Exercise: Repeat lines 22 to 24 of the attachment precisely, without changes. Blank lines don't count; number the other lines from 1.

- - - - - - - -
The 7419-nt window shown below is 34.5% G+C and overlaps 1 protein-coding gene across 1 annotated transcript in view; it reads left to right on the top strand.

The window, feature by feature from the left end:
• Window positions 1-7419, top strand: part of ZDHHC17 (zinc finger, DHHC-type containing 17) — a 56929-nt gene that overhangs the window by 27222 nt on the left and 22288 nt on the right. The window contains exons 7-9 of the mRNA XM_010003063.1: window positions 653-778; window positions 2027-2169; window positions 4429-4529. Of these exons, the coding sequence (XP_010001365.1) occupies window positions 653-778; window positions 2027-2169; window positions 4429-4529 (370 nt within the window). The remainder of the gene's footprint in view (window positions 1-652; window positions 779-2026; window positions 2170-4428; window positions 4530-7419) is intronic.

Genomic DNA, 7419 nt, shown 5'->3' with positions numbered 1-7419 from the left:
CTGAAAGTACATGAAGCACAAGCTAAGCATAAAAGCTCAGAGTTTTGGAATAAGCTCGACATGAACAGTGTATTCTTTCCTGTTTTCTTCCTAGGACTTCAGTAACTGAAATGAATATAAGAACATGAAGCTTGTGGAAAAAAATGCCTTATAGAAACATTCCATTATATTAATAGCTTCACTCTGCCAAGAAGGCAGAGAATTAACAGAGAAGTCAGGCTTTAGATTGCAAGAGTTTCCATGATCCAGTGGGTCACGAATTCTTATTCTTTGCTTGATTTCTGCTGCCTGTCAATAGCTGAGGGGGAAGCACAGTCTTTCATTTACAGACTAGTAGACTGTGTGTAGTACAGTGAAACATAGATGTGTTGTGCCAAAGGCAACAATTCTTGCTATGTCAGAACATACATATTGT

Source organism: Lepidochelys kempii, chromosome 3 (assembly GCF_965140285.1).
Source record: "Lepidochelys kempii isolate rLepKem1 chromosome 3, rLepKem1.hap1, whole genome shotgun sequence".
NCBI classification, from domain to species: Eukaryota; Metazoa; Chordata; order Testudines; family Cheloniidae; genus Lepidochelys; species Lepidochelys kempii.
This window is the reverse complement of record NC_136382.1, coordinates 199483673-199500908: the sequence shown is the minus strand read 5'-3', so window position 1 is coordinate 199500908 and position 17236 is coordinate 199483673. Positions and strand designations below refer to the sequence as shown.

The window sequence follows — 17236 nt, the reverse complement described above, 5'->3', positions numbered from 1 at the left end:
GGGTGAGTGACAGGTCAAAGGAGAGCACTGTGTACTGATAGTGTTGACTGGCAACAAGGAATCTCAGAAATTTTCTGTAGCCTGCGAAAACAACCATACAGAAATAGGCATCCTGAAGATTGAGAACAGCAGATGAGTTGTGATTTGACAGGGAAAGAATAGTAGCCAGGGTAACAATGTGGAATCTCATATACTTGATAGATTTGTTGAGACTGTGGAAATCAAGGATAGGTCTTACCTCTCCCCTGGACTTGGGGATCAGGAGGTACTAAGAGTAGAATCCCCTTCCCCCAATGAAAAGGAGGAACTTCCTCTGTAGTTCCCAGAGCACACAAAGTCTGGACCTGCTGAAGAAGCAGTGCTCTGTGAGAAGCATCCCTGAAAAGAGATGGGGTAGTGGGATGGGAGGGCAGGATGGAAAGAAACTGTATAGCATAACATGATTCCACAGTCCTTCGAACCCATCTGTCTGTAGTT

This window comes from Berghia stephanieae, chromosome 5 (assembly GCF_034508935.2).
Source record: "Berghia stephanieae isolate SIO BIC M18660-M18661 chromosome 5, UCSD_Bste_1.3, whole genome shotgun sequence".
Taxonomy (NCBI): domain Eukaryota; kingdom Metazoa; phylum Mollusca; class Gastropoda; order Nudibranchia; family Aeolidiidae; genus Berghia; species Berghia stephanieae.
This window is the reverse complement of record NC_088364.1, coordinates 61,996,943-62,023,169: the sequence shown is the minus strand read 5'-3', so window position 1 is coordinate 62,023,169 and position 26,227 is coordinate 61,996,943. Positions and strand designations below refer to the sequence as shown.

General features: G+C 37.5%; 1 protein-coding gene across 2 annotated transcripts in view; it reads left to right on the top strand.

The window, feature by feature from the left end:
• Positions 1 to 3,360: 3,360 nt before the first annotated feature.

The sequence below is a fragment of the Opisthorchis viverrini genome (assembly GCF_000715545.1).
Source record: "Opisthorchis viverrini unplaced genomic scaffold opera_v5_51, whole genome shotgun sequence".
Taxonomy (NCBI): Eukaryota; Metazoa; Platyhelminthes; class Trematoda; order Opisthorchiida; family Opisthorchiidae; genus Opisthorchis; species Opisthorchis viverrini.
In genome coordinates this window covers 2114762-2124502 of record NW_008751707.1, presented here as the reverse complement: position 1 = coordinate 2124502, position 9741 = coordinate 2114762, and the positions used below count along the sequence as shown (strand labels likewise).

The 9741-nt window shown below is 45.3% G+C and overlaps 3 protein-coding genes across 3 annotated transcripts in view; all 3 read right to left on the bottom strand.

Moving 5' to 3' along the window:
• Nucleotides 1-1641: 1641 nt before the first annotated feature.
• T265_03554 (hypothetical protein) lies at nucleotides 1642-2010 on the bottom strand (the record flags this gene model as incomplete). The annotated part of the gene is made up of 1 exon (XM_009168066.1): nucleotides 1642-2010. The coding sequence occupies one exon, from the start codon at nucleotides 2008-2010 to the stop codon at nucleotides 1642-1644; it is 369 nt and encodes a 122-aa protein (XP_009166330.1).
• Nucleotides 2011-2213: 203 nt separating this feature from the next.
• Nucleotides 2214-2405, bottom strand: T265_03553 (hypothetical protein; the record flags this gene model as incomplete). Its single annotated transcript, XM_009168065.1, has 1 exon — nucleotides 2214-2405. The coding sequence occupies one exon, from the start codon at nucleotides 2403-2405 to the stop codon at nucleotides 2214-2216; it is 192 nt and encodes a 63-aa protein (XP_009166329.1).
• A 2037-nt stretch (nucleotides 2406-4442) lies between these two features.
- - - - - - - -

In genome coordinates this window covers 2114762-2124502 of record NW_008751707.1, presented here as the reverse complement: position 1 = coordinate 2124502, position 9741 = coordinate 2114762, and the positions used below count along the sequence as shown (strand labels likewise).

The 9741-nt window shown below is 45.3% G+C and overlaps 3 protein-coding genes across 3 annotated transcripts in view; all 3 read right to left on the bottom strand.

Moving 5' to 3' along the window: